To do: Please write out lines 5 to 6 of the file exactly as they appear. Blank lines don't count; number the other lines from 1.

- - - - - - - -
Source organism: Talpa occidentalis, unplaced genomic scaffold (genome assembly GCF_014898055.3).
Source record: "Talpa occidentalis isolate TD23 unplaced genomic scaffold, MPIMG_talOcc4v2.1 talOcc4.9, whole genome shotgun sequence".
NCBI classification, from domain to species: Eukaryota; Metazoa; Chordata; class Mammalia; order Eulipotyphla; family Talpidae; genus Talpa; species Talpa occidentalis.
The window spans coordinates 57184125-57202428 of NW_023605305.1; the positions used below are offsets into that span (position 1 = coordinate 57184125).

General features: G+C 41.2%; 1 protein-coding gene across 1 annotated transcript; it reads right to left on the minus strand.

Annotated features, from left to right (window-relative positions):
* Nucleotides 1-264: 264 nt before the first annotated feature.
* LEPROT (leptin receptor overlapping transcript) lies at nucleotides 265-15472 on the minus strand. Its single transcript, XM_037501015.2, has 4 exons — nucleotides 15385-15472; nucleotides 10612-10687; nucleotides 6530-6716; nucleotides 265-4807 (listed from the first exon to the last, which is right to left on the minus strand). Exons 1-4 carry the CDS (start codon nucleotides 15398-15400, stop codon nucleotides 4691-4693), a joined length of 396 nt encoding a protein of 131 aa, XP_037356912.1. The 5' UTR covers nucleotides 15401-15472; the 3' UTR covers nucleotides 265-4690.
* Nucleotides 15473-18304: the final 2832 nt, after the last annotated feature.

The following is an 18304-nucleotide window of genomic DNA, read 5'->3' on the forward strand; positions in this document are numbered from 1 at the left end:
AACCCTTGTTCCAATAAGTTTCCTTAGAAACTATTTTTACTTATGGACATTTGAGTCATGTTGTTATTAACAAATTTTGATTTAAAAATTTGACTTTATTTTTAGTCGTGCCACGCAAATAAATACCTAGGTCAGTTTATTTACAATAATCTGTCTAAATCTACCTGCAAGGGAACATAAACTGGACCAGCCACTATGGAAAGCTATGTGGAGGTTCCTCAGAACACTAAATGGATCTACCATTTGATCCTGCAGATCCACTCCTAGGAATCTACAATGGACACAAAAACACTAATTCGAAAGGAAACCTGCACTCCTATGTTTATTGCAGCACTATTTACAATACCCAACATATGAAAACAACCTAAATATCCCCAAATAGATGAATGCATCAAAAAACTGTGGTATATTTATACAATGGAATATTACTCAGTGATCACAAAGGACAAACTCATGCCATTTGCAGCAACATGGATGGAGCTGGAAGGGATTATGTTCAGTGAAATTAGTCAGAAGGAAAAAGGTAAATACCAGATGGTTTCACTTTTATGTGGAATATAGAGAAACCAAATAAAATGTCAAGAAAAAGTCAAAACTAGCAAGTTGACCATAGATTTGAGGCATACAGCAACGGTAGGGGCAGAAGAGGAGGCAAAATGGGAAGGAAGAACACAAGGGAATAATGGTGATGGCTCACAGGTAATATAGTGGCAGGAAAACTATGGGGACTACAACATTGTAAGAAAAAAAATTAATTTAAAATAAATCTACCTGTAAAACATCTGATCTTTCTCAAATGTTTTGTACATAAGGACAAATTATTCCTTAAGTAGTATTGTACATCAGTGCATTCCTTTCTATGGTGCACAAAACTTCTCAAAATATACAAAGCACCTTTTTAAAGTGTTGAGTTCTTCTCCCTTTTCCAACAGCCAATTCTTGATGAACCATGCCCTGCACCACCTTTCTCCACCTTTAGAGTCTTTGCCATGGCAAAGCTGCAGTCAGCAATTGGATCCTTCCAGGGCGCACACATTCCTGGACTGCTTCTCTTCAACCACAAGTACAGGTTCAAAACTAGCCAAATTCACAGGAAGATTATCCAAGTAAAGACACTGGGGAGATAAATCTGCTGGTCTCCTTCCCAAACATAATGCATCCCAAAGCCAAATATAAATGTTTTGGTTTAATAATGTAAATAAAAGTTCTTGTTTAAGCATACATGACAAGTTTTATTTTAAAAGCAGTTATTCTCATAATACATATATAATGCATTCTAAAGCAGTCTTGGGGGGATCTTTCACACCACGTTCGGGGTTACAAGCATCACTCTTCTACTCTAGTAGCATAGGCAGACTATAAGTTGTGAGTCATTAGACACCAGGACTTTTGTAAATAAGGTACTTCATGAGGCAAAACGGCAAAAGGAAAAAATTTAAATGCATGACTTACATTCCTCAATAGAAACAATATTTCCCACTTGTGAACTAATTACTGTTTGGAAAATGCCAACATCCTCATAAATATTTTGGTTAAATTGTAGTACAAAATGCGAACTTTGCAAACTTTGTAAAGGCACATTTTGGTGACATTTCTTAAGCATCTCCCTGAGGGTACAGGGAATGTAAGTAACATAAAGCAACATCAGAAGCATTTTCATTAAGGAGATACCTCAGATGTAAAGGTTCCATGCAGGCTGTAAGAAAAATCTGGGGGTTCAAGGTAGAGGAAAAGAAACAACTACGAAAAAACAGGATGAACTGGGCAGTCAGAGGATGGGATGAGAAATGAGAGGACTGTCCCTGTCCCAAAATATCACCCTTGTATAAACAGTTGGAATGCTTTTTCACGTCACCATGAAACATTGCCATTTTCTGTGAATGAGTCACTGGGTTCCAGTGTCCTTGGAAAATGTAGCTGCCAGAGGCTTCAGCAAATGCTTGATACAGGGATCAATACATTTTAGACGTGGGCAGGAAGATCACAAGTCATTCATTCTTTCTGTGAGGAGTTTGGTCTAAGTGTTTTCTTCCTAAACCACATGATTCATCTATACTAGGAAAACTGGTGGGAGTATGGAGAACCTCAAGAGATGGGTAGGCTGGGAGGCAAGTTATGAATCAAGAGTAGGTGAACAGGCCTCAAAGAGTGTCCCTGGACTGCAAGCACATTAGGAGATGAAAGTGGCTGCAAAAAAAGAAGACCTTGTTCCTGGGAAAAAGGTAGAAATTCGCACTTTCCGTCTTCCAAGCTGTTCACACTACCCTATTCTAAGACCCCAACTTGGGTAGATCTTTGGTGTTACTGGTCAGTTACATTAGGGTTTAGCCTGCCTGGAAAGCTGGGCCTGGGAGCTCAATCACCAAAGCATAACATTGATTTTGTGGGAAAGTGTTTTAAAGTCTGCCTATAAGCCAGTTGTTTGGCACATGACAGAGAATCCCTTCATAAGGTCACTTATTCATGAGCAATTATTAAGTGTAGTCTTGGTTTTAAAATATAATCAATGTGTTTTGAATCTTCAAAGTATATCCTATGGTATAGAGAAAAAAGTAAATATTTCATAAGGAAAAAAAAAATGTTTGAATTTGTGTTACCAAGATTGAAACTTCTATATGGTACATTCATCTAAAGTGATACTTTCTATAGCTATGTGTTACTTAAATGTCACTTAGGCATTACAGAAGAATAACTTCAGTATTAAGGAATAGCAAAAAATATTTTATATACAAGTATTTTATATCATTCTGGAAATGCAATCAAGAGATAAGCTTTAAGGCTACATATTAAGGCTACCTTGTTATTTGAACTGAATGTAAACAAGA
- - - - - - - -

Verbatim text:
General features: G+C 41.2%; 1 protein-coding gene across 1 annotated transcript; it reads right to left on the minus strand.

Annotated features, from left to right (window-relative positions):